‘Yes or no. You’re infected or not infected. You get the answer right away.’
GAINESVILLE, Fla. — An inexpensive COVID testing system could screen for the virus in just 30 seconds, researchers from the University of Florida say. Their study reveals that the new device is just as accurate as a PCR test, which has become the gold standard during the pandemic — but takes up to 24 hours for results to arrive.
Moreover, researchers say the new device costs just $50 to build and is reusable — unlike similar rapid testing devices which are trying to cut down waiting times for COVID patients.
“There is nothing available like it,” says Josephine Esquivel-Upshaw, D.M.D., a professor in the UF College of Dentistry, in a university release. “It’s true point of care. It’s access to care. We think it will revolutionize diagnostics.”
A COVID test that works like a diabetes monitor?
Study authors say they are still waiting for approval from the U.S. Food and Drug Administration, but their device has the same 90 percent accuracy of a PCR test and the same sensitivity as well.
The hand-held machine uses a simple 9-volt battery to power it and an inexpensive test strip to measure COVID levels. It’s similar to a blood glucose meter, but this one has coronavirus antibodies attached to a gold-plated film at its tip. Users place this strip on the tongue to collect a sample of their saliva.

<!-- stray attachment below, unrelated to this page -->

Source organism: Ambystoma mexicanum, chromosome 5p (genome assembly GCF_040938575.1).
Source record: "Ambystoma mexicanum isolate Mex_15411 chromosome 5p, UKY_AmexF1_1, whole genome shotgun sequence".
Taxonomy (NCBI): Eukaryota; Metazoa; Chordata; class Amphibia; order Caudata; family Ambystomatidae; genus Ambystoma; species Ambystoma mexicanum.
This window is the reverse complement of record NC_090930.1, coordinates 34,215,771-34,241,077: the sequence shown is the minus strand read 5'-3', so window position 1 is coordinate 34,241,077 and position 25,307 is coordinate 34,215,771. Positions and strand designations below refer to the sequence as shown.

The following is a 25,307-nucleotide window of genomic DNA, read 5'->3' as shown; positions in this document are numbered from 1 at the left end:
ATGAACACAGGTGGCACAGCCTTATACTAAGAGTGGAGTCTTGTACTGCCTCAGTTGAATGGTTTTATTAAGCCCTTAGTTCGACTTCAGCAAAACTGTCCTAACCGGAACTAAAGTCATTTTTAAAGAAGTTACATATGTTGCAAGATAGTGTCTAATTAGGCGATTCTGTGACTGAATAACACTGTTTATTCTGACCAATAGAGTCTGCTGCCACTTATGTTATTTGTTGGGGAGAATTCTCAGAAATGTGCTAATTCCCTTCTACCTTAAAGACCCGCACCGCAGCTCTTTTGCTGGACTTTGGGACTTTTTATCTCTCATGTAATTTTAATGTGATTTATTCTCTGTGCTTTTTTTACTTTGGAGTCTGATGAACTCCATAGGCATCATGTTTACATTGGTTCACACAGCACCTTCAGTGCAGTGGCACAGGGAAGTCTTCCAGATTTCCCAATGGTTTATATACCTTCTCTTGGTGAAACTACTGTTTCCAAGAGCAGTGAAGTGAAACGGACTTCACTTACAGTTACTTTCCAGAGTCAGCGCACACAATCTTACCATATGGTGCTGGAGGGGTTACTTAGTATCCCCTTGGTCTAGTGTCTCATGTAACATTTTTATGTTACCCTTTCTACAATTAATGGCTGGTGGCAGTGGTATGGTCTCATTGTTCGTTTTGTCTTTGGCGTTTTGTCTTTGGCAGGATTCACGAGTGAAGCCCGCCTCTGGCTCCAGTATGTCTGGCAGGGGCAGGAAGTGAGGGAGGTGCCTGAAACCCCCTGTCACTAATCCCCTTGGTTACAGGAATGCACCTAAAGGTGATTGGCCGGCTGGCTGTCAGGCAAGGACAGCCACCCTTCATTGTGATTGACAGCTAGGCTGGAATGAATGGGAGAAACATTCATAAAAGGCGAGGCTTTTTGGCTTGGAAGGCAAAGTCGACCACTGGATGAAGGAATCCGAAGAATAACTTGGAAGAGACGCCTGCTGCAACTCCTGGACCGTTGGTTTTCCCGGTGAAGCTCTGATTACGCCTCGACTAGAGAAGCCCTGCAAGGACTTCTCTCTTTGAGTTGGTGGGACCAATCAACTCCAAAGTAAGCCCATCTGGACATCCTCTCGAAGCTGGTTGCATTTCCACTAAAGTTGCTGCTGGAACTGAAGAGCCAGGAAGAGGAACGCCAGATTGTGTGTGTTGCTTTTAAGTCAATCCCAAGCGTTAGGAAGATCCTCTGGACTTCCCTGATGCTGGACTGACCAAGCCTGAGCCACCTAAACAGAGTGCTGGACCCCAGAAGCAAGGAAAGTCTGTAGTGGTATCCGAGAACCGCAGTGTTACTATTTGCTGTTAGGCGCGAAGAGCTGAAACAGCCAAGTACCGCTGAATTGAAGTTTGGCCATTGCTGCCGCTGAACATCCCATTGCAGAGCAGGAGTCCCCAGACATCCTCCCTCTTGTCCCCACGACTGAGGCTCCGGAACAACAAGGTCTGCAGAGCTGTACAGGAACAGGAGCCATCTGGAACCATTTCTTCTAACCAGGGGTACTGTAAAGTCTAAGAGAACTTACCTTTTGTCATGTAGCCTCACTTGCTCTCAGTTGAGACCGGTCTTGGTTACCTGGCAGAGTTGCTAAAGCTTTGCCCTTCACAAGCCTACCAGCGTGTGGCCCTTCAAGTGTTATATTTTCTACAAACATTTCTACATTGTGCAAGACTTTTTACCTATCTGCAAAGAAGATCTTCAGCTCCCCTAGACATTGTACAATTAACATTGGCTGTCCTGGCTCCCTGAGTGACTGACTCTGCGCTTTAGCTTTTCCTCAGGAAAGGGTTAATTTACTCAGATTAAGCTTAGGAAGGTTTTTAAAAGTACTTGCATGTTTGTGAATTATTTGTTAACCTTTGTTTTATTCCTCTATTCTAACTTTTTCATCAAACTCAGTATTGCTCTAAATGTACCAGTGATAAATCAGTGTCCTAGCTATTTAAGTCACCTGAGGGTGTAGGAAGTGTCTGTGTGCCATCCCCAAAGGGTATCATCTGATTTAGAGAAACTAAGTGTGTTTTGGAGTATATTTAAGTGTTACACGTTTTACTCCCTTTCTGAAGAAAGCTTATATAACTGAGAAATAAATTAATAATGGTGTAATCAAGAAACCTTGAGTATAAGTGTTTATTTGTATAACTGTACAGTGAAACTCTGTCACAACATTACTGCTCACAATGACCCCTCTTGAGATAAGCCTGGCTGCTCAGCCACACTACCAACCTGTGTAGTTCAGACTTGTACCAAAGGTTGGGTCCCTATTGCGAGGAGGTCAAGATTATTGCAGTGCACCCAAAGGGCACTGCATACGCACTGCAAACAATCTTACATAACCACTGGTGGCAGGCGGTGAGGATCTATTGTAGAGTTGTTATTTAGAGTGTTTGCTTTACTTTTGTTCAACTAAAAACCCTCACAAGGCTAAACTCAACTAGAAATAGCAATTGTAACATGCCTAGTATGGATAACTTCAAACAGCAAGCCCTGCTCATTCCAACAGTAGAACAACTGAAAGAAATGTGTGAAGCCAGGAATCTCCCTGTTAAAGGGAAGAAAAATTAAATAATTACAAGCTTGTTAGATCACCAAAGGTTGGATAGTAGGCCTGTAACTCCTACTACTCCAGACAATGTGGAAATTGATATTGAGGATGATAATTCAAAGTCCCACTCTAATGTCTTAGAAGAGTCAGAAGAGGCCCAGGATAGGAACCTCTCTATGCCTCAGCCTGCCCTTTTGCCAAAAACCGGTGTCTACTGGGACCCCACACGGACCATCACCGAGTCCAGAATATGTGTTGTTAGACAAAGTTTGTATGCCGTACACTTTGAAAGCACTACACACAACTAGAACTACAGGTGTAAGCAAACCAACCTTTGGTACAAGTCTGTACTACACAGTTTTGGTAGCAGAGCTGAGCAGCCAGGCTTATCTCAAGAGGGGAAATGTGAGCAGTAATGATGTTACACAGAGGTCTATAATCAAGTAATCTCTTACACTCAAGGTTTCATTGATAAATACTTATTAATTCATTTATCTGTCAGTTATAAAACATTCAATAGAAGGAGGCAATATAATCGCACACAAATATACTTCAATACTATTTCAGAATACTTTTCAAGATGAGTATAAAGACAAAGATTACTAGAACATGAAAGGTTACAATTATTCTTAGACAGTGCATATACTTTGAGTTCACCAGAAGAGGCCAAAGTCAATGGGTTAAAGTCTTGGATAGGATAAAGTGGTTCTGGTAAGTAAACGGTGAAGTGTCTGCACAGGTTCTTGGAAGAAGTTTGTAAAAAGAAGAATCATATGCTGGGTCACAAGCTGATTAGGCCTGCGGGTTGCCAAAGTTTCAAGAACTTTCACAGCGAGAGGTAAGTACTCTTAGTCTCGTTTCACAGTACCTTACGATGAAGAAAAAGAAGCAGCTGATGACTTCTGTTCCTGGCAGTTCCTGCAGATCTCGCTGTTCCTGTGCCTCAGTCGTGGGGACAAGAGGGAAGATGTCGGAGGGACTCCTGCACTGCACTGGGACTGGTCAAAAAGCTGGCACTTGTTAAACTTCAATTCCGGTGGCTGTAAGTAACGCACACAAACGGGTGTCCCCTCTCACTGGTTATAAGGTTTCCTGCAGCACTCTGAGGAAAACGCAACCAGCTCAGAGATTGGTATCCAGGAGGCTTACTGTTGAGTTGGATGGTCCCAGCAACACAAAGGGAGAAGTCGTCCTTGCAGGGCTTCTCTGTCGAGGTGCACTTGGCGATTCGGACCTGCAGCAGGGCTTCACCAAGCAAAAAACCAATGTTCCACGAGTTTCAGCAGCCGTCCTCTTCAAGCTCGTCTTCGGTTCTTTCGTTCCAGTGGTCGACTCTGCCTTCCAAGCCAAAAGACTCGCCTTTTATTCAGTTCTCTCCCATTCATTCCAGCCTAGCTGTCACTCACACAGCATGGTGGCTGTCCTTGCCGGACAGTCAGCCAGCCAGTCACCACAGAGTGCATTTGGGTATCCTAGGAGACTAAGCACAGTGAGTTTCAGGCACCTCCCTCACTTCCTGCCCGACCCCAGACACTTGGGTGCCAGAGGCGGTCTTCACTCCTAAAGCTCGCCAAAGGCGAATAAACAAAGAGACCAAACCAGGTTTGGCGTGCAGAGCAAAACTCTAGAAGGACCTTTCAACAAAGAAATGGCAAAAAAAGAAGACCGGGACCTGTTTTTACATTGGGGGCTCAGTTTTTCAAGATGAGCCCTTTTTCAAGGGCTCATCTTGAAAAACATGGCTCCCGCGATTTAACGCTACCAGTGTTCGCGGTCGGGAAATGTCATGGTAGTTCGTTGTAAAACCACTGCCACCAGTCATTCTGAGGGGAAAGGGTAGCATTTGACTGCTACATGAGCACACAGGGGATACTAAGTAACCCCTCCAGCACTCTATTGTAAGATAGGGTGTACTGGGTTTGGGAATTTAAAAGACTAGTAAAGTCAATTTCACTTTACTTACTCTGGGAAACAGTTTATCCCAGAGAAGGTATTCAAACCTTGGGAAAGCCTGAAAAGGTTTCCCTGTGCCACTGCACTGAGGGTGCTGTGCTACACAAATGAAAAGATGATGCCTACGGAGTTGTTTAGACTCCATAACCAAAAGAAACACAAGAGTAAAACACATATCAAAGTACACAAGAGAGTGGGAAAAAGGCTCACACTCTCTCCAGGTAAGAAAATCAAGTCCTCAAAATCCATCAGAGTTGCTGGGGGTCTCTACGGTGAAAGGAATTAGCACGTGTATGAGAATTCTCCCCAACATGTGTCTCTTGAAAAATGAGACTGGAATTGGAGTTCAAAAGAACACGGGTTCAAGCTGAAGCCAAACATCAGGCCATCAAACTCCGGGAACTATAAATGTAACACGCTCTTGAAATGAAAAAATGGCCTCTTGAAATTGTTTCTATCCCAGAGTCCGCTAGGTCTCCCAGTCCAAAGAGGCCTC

From there, testers take the strip and insert it into a reader on the circuit board (the brains) of the device. If someone has COVID-19, the virus particles in the saliva start binding with the antibodies and “dance” as two electrical pulses prod them. If a patient has more of the virus in their saliva, it changes the voltage of the electrical pulses.
The machine takes this voltage signal and converts it to a numerical value — creating an “electrochemical fingerprint.” The numbers indicate either a positive or negative test result, with lower values signifying a larger virus load in the patient.
Researchers add that their device may also be able to examine protein markers and diagnose other conditions, including cancer, heart disease, and immune disorders.
Scientists started working on the device before COVID
Dr. Fan Ren, a distinguished professor in the Herbert Wertheim College of Engineering’s department of chemical engineering, notes that the team started working on this project long before the pandemic started in 2020. With nearly a million Americans dying from COVID-19, researchers shifted their focus to creating a testing strip that accurately tests for the virus.
“Almost a million people have died of COVID,” Ren says. “Those are so many tragedies. Old people. Young people. You name it. I said, ‘No, that’s it.’ That is too much.”
Study authors add that they’re not the only institution working on such a device, which uses a field effect transistor (FET). Those previous experiments, however, involved one-off machines which applies samples directly to the FET. This renders the transistor unusable after the first test.
The Florida team separated the transistor from the sample, just like glucose meters do by using testing strips to collect blood from diabetes patients. Researchers believe this makes the new device affordable and easy to use at venues with large crowds, like concerts and sporting events.
“Yes or no. You’re infected or not infected. You get the answer right away,” Ren concludes.